Look Who's Crosstalking Now

Biennale Architettura Venezia

Until November 23, 2104


The Venice Biennial of Architecture is always an occasion to reflect on the effects of architectural interventions on the current and future evolution of our society. This edition's curator Rem Koolhaas - with whom Crosstalks collaborated for We can Change The Weather - focused on how nations have dealt with modernity (or not) during the last 100 years, making it the core theme for the pavillions in the main exhibitions of Giardini and Arsenale. Crosstalks was there during the preview days, and our shortlist of the most revealing and inciting presentations was confirmed by the official awards to the Crow’s Eye View: the Korean Peninsula, Monolith Controversies by Chile, Arctic Adaptations: Nunavut at 15 by Canada, and Modernity: promise or menace? by France. A special Crosstalks's mention goes to the exhibitions Monditalia, Potential Monuments of Unrealised Futures by Albania, Places of Memory by Turkey, Tourism Landscapes: Remaking Greece, and A Clockwork Jerusalem by the UK . Not to neglect the offsite exhibitions Art or Sound in the Prada Foundation and The Space That Remains: Yao Jui-Chung’s Ruins Series in the Istituto Santa Maria della Pietà, Castello. Wishing you an inspiring summer!

Free as in freedom, not gratis

Regulating the freedom of the press - a conference


The Brussels Platform for Journalism invites journalists, representatives of regulatory and self-regulatory bodies, ombudsmen, and academics to discuss how accountability and freedom of the press relate to each other. Speakers include Aidan White, Sally Broughton-Micova, Flip Voets, Yaël de Haan, Tom Naegels and others. Full program: Brussels Platform for Journalism.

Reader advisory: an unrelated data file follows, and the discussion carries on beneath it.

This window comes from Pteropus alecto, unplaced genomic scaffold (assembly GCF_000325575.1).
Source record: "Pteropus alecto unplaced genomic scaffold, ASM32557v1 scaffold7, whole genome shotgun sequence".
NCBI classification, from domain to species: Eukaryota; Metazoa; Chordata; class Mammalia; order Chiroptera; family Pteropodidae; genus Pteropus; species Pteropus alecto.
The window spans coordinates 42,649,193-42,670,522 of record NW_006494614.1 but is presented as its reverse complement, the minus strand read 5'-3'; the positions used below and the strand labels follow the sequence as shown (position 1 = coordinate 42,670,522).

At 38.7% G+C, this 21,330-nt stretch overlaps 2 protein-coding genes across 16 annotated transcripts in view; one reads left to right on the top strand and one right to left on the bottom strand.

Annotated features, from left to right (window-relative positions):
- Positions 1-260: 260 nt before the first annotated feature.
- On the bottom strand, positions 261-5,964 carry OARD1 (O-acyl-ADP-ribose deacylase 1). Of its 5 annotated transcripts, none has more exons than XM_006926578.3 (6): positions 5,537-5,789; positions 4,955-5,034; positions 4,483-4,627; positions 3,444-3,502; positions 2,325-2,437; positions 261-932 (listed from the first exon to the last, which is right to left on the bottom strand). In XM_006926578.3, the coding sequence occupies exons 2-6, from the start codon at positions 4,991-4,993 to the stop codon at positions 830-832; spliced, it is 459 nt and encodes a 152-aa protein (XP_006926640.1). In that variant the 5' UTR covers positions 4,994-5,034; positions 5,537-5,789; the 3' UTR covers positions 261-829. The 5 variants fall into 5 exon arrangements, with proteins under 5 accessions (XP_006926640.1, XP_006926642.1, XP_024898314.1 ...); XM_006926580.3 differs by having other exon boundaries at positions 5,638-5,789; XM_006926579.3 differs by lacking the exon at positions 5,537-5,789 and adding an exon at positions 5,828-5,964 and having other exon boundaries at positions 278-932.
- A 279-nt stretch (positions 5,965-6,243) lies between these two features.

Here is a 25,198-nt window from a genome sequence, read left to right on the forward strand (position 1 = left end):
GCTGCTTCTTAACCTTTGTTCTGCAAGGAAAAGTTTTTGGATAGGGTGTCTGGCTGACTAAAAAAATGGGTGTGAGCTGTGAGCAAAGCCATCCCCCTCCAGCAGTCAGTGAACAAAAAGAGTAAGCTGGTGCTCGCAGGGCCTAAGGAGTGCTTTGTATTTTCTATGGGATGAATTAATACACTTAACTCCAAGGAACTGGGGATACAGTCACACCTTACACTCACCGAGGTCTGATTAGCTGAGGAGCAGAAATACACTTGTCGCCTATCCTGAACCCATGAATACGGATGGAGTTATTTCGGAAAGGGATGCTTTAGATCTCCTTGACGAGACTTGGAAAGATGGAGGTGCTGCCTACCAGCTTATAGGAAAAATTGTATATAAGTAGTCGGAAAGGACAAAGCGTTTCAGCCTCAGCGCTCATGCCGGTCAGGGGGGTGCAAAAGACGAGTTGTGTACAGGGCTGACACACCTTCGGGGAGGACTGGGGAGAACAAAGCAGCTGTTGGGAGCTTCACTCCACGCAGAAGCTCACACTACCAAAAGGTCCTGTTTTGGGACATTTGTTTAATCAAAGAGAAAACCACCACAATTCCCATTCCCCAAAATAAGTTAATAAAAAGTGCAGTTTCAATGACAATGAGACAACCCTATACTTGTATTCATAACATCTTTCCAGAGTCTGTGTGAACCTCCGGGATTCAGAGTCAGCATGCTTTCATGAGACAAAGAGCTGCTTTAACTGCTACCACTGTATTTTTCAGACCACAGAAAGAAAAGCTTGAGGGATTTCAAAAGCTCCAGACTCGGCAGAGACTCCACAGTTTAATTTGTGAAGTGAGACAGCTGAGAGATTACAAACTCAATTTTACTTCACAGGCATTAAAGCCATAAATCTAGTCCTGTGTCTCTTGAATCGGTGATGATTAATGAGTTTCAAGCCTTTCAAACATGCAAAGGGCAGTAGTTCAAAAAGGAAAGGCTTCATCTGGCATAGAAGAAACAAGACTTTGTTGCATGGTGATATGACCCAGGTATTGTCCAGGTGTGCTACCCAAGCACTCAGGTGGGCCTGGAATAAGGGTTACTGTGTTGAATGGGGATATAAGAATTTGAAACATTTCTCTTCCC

Recent debates on journalistic accountability have proven to be very animated. On the one hand, the freedom of the press still counts as one of the most fundamental rights in a democratic society. On the other hand, many feel that the freedom of journalists ends where the fundamental rights of the people they report about are breached and that the freedom of the press cannot be invoked to justify certain problematic journalistic practices. The question then arises where the limits of press freedom lie and how media corporations can and should be held accountable.



“Today we no longer have the right to pretend that we command a unique position from which we can view the truth about the world. We must learn not to judge different areas of knowledge, culture, or art, but to combine them and to establish new ways of coexistence with those who enable us to meet the unique demands of our time.”

Ilya Prigogine & Isabelle Stengers,
Man’s New Dialogue With Nature,1979

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